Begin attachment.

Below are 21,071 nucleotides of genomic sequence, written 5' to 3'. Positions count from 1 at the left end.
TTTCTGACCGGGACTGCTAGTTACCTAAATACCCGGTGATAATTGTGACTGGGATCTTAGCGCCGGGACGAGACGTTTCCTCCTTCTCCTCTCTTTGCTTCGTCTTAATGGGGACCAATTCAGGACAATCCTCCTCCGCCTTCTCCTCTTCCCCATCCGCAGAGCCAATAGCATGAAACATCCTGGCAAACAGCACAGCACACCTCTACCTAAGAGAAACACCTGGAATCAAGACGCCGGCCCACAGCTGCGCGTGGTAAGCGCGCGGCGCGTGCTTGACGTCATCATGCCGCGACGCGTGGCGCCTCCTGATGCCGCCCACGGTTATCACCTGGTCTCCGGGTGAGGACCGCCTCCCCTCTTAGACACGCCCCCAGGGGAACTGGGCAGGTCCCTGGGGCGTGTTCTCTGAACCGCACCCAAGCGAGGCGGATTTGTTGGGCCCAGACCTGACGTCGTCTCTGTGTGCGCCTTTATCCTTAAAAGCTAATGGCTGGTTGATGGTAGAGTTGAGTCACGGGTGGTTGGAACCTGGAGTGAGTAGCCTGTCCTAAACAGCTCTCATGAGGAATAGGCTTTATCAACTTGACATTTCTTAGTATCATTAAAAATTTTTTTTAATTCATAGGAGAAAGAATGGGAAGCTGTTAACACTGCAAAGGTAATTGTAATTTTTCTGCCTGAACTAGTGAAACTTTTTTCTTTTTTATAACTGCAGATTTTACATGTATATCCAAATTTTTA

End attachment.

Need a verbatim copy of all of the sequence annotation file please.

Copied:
Below are 21,071 nucleotides of genomic sequence, written 5' to 3'. Positions count from 1 at the left end.
TTTCTGACCGGGACTGCTAGTTACCTAAATACCCGGTGATAATTGTGACTGGGATCTTAGCGCCGGGACGAGACGTTTCCTCCTTCTCCTCTCTTTGCTTCGTCTTAATGGGGACCAATTCAGGACAATCCTCCTCCGCCTTCTCCTCTTCCCCATCCGCAGAGCCAATAGCATGAAACATCCTGGCAAACAGCACAGCACACCTCTACCTAAGAGAAACACCTGGAATCAAGACGCCGGCCCACAGCTGCGCGTGGTAAGCGCGCGGCGCGTGCTTGACGTCATCATGCCGCGACGCGTGGCGCCTCCTGATGCCGCCCACGGTTATCACCTGGTCTCCGGGTGAGGACCGCCTCCCCTCTTAGACACGCCCCCAGGGGAACTGGGCAGGTCCCTGGGGCGTGTTCTCTGAACCGCACCCAAGCGAGGCGGATTTGTTGGGCCCAGACCTGACGTCGTCTCTGTGTGCGCCTTTATCCTTAAAAGCTAATGGCTGGTTGATGGTAGAGTTGAGTCACGGGTGGTTGGAACCTGGAGTGAGTAGCCTGTCCTAAACAGCTCTCATGAGGAATAGGCTTTATCAACTTGACATTTCTTAGTATCATTAAAAATTTTTTTTAATTCATAGGAGAAAGAATGGGAAGCTGTTAACACTGCAAAGGTAATTGTAATTTTTCTGCCTGAACTAGTGAAACTTTTTTCTTTTTTATAACTGCAGATTTTACATGTATATCCAAATTTTTA